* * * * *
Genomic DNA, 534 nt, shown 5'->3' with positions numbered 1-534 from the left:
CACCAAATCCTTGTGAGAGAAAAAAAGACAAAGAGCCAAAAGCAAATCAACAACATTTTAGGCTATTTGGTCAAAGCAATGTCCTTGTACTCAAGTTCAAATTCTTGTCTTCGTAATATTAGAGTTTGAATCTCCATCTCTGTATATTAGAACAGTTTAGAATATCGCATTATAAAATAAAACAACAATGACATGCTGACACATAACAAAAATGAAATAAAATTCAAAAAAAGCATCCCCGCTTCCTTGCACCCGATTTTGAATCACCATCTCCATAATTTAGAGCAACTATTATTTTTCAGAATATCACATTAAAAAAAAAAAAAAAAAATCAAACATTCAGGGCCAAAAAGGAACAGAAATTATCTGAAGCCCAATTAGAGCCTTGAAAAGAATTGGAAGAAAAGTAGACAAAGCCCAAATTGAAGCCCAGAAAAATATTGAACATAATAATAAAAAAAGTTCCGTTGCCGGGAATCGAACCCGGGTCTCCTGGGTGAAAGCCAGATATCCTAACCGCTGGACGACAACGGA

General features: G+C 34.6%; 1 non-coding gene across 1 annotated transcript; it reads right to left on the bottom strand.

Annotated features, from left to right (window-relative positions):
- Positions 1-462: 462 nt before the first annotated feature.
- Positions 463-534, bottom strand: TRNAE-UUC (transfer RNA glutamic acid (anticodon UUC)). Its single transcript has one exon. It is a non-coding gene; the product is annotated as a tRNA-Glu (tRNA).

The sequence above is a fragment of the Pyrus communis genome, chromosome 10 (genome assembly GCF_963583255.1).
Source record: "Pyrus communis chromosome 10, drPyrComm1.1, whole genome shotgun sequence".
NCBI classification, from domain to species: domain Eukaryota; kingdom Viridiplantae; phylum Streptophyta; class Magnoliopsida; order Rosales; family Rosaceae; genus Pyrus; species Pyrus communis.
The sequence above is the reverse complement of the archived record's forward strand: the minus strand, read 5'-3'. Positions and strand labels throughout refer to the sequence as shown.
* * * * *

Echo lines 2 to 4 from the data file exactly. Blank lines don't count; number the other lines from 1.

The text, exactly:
CACCAAATCCTTGTGAGAGAAAAAAAGACAAAGAGCCAAAAGCAAATCAACAACATTTTAGGCTATTTGGTCAAAGCAATGTCCTTGTACTCAAGTTCAAATTCTTGTCTTCGTAATATTAGAGTTTGAATCTCCATCTCTGTATATTAGAACAGTTTAGAATATCGCATTATAAAATAAAACAACAATGACATGCTGACACATAACAAAAATGAAATAAAATTCAAAAAAAGCATCCCCGCTTCCTTGCACCCGATTTTGAATCACCATCTCCATAATTTAGAGCAACTATTATTTTTCAGAATATCACATTAAAAAAAAAAAAAAAAAATCAAACATTCAGGGCCAAAAAGGAACAGAAATTATCTGAAGCCCAATTAGAGCCTTGAAAAGAATTGGAAGAAAAGTAGACAAAGCCCAAATTGAAGCCCAGAAAAATATTGAACATAATAATAAAAAAAGTTCCGTTGCCGGGAATCGAACCCGGGTCTCCTGGGTGAAAGCCAGATATCCTAACCGCTGGACGACAACGGA

General features: G+C 34.6%; 1 non-coding gene across 1 annotated transcript; it reads right to left on the bottom strand.

Annotated features, from left to right (window-relative positions):